The headline and the lead are the most important parts of a news story.  I know that if I want to get people to read my stories I have to become better at it.
Week 16 has me thinking a lot about what I need to do to become a better writer. All the pieces of my puzzle will come together very soon and I have to be ready. But I don’t think it’s just practice that will help me be a better headline and lead writer. Opening up my creativity a little more will also help. Now I just have to figre out how to do that.
I’m taking a few days off and travel to Colorado to enjoy the mountains and fresh air. I have a feeling this will be my last vacation for quite a while, but that’s OK. What I am doing is not like work to me. I guess that means I’m on the right track.
Hiawatha Advocate

Morning Glorious

Summer is winding down. The mornings and evenings are getting cooler. Soon the leaves will begin to change color and drop from the trees in droves.

Morning Glories-the beginning
I like the changing seasons. The smell of burning leaves, the crisp, cool air, the fierce excitement of football games and tailgates; these are all reminders that another season has passed. And so, it’s time to say goodbye to summer.

I had a great summer. I worked a lot of it, but I still found time to enjoy it.  One time I did this summer was to learn how to grow Morning Glories, a challenge that taught me that there is more to it than just putting seeds in some soil.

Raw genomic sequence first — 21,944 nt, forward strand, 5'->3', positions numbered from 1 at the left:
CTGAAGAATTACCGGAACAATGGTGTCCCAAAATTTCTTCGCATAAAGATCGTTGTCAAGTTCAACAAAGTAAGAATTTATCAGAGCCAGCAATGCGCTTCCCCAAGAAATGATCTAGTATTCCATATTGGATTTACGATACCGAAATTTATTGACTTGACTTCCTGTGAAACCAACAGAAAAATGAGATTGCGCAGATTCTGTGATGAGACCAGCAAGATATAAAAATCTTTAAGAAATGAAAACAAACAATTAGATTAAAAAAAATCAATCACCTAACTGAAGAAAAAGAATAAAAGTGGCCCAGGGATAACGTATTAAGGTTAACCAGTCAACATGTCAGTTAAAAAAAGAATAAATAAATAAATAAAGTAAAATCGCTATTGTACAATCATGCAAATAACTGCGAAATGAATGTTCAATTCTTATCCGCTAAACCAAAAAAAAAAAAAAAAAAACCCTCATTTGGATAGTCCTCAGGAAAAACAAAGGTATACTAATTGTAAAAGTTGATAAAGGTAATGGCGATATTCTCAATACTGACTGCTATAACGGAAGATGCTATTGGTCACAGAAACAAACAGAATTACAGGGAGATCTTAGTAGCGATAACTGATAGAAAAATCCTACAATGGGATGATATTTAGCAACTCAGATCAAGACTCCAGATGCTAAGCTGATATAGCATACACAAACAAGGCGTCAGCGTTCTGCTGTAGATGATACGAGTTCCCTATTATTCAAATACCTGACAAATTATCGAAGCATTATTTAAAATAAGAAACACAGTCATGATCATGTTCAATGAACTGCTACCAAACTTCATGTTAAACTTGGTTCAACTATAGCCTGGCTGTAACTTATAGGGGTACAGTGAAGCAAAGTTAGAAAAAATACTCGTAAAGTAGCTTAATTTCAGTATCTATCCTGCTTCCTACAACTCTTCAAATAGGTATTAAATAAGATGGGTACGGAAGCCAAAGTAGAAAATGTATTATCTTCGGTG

I did start with a packet of seeds, a small container, and potting soil.  but then I had to wait. And wait and wait…a long time.

It was almost a month before the first green stem began to nudge its way through the soil. Of course I was thrilled! I was actually capable of making something grow!

A little bit more

But  I knew this was just the beginning. I had to care for them so they would thrive. So I watered them when they needed it, gave them plenty of sunshine, and lots of TLC. But as much as I tried, they didn’t grow very fast. A month had passed and still they were only an inch high. Out of the 30 or so seeds that I planted, only five actually made it that far. I decided that I would transplant them into a larger container.  And so they grew a little more.

When they had matured to a few more inches, it was apparent that they needed to be set free. After researching Morning Glories, I found out that they are a viney sort of flower that blossoms in the morning (duh) and like a lot of sun. I planted them at the base of a trellis set up against the garage, in full view of the morning sun.

Every day I checked on their progress. They were a little slow at first, but then something amazing happened. They began to grow. Rapidly. They began to grow so fast I couldn’t keep up with them. They took on a life of their own and wrapped around the trellis…twice. But still, there were no flowers.

Two months later

After a few weeks of strictly leafy blossoms, I began to accept the fact that it just wasn’t meant to be, that my plant would be blossomless. But then it happened. I was walking around the yard one day and I saw it. I saw something out of the corner of my eye, and I had to look twice to make myself believe it. But there it was; a pretty little pink flower that had made its home on my vine.